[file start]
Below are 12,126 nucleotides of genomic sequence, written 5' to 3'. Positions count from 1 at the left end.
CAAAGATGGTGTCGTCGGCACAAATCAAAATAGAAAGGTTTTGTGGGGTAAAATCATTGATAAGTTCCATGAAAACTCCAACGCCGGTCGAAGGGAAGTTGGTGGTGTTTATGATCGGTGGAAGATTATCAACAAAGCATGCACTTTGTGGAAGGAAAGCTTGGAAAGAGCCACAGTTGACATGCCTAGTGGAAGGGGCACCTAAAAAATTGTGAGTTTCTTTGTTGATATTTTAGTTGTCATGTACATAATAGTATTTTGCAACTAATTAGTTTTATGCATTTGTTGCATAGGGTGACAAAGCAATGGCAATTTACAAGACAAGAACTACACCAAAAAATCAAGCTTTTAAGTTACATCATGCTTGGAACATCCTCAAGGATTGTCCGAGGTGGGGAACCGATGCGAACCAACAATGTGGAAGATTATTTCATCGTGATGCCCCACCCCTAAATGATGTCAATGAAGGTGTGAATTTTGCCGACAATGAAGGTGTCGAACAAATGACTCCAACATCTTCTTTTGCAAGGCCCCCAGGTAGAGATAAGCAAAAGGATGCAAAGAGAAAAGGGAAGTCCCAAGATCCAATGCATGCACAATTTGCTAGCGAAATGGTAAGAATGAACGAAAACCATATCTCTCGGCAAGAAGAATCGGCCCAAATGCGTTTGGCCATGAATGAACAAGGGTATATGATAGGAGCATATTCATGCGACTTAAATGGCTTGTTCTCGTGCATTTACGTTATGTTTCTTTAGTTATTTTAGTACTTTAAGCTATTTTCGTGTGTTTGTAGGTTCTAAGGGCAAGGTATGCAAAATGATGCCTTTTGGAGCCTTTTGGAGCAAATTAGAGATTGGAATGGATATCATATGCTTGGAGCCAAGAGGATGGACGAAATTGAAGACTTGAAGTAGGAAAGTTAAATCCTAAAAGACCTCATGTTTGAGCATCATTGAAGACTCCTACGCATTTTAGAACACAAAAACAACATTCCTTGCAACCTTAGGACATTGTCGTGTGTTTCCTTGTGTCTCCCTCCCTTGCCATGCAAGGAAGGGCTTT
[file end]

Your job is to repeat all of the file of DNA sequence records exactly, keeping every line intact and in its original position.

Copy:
Below are 12,126 nucleotides of genomic sequence, written 5' to 3'. Positions count from 1 at the left end.
CAAAGATGGTGTCGTCGGCACAAATCAAAATAGAAAGGTTTTGTGGGGTAAAATCATTGATAAGTTCCATGAAAACTCCAACGCCGGTCGAAGGGAAGTTGGTGGTGTTTATGATCGGTGGAAGATTATCAACAAAGCATGCACTTTGTGGAAGGAAAGCTTGGAAAGAGCCACAGTTGACATGCCTAGTGGAAGGGGCACCTAAAAAATTGTGAGTTTCTTTGTTGATATTTTAGTTGTCATGTACATAATAGTATTTTGCAACTAATTAGTTTTATGCATTTGTTGCATAGGGTGACAAAGCAATGGCAATTTACAAGACAAGAACTACACCAAAAAATCAAGCTTTTAAGTTACATCATGCTTGGAACATCCTCAAGGATTGTCCGAGGTGGGGAACCGATGCGAACCAACAATGTGGAAGATTATTTCATCGTGATGCCCCACCCCTAAATGATGTCAATGAAGGTGTGAATTTTGCCGACAATGAAGGTGTCGAACAAATGACTCCAACATCTTCTTTTGCAAGGCCCCCAGGTAGAGATAAGCAAAAGGATGCAAAGAGAAAAGGGAAGTCCCAAGATCCAATGCATGCACAATTTGCTAGCGAAATGGTAAGAATGAACGAAAACCATATCTCTCGGCAAGAAGAATCGGCCCAAATGCGTTTGGCCATGAATGAACAAGGGTATATGATAGGAGCATATTCATGCGACTTAAATGGCTTGTTCTCGTGCATTTACGTTATGTTTCTTTAGTTATTTTAGTACTTTAAGCTATTTTCGTGTGTTTGTAGGTTCTAAGGGCAAGGTATGCAAAATGATGCCTTTTGGAGCCTTTTGGAGCAAATTAGAGATTGGAATGGATATCATATGCTTGGAGCCAAGAGGATGGACGAAATTGAAGACTTGAAGTAGGAAAGTTAAATCCTAAAAGACCTCATGTTTGAGCATCATTGAAGACTCCTACGCATTTTAGAACACAAAAACAACATTCCTTGCAACCTTAGGACATTGTCGTGTGTTTCCTTGTGTCTCCCTCCCTTGCCATGCAAGGAAGGGCTTT